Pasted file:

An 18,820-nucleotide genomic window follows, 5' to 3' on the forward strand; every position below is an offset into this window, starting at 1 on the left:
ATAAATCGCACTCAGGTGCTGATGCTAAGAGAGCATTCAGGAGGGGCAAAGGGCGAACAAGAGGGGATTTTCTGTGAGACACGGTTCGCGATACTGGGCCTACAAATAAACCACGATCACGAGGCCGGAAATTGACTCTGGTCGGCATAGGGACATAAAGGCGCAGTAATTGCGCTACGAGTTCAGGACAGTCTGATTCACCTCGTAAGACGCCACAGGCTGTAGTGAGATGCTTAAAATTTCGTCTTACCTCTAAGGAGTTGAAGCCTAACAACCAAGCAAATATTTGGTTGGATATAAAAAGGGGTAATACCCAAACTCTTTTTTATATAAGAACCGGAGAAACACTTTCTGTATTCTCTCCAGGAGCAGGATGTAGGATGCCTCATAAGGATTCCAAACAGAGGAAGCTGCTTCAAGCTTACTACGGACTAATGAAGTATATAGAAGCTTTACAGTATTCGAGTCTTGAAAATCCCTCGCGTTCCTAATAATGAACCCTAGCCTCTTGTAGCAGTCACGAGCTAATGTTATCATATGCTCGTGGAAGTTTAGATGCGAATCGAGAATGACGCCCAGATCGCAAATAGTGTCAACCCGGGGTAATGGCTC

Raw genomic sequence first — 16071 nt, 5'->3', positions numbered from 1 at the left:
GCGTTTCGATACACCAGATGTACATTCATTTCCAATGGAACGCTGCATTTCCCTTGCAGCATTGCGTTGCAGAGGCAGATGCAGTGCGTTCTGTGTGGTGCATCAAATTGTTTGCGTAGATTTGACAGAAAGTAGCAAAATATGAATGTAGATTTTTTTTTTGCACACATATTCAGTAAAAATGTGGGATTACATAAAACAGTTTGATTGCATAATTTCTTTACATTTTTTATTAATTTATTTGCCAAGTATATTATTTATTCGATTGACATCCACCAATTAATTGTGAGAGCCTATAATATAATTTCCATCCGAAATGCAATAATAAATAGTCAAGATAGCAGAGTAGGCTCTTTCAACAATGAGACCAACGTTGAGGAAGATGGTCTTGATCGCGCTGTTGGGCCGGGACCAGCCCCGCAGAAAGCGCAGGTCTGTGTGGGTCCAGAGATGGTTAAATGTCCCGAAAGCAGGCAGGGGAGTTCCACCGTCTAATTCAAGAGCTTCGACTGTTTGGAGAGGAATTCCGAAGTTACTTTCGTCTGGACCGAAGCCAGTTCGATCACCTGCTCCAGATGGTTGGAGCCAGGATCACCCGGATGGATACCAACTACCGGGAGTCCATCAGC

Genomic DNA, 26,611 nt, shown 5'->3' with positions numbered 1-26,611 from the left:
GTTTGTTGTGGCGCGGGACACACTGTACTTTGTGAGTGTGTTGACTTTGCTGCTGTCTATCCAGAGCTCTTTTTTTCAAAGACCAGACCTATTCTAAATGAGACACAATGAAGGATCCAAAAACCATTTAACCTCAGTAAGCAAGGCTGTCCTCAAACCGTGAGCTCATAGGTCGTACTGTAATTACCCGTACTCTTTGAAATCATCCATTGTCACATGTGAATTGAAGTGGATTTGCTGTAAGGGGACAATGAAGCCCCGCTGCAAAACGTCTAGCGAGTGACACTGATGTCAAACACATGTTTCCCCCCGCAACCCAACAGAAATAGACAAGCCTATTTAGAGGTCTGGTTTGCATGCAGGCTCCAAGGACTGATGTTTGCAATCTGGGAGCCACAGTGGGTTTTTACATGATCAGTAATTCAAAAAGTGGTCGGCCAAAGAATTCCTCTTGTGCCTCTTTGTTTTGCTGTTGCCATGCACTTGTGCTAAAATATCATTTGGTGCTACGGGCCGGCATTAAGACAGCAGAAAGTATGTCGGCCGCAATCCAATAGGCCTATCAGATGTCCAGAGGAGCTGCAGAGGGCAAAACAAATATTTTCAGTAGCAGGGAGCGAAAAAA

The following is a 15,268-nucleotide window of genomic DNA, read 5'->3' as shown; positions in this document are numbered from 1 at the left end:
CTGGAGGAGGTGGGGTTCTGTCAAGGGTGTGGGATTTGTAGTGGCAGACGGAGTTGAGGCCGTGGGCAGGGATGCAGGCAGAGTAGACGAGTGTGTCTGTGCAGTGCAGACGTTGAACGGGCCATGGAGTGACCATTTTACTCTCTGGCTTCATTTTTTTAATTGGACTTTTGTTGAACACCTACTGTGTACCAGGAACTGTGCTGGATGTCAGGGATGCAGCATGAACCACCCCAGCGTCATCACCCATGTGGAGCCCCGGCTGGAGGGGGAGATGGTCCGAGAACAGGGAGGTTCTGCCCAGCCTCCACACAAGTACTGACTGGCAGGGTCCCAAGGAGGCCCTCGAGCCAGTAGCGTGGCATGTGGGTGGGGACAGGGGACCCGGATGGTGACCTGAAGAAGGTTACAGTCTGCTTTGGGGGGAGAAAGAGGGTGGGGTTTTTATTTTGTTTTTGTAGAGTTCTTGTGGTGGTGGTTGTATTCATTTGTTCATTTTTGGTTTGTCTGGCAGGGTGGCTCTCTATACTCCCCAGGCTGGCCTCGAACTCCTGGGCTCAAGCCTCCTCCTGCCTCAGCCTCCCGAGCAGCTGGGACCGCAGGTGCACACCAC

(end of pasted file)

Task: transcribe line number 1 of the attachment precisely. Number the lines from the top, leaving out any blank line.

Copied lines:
An 18,820-nucleotide genomic window follows, 5' to 3' on the forward strand; every position below is an offset into this window, starting at 1 on the left: